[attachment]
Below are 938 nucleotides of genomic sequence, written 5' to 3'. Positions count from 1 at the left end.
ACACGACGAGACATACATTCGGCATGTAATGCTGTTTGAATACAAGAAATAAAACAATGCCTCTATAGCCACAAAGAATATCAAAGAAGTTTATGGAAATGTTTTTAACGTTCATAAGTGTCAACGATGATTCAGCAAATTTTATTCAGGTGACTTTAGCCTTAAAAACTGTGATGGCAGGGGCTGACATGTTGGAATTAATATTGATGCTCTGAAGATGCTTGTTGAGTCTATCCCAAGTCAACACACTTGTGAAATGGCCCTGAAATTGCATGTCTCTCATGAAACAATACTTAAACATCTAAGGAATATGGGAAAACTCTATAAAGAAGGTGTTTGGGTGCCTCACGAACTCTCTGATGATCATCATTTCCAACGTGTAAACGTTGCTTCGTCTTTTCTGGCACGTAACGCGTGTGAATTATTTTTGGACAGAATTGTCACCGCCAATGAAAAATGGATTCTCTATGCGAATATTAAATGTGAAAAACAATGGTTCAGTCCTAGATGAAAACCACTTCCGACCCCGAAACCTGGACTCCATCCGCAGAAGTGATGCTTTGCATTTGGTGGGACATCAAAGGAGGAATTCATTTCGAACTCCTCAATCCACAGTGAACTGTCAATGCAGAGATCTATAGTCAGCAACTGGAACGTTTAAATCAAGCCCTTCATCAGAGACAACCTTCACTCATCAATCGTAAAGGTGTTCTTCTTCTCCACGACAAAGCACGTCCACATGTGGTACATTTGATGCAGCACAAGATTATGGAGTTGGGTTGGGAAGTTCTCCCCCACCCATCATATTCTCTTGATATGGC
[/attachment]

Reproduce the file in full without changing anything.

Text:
Below are 938 nucleotides of genomic sequence, written 5' to 3'. Positions count from 1 at the left end.
ACACGACGAGACATACATTCGGCATGTAATGCTGTTTGAATACAAGAAATAAAACAATGCCTCTATAGCCACAAAGAATATCAAAGAAGTTTATGGAAATGTTTTTAACGTTCATAAGTGTCAACGATGATTCAGCAAATTTTATTCAGGTGACTTTAGCCTTAAAAACTGTGATGGCAGGGGCTGACATGTTGGAATTAATATTGATGCTCTGAAGATGCTTGTTGAGTCTATCCCAAGTCAACACACTTGTGAAATGGCCCTGAAATTGCATGTCTCTCATGAAACAATACTTAAACATCTAAGGAATATGGGAAAACTCTATAAAGAAGGTGTTTGGGTGCCTCACGAACTCTCTGATGATCATCATTTCCAACGTGTAAACGTTGCTTCGTCTTTTCTGGCACGTAACGCGTGTGAATTATTTTTGGACAGAATTGTCACCGCCAATGAAAAATGGATTCTCTATGCGAATATTAAATGTGAAAAACAATGGTTCAGTCCTAGATGAAAACCACTTCCGACCCCGAAACCTGGACTCCATCCGCAGAAGTGATGCTTTGCATTTGGTGGGACATCAAAGGAGGAATTCATTTCGAACTCCTCAATCCACAGTGAACTGTCAATGCAGAGATCTATAGTCAGCAACTGGAACGTTTAAATCAAGCCCTTCATCAGAGACAACCTTCACTCATCAATCGTAAAGGTGTTCTTCTTCTCCACGACAAAGCACGTCCACATGTGGTACATTTGATGCAGCACAAGATTATGGAGTTGGGTTGGGAAGTTCTCCCCCACCCATCATATTCTCTTGATATGGC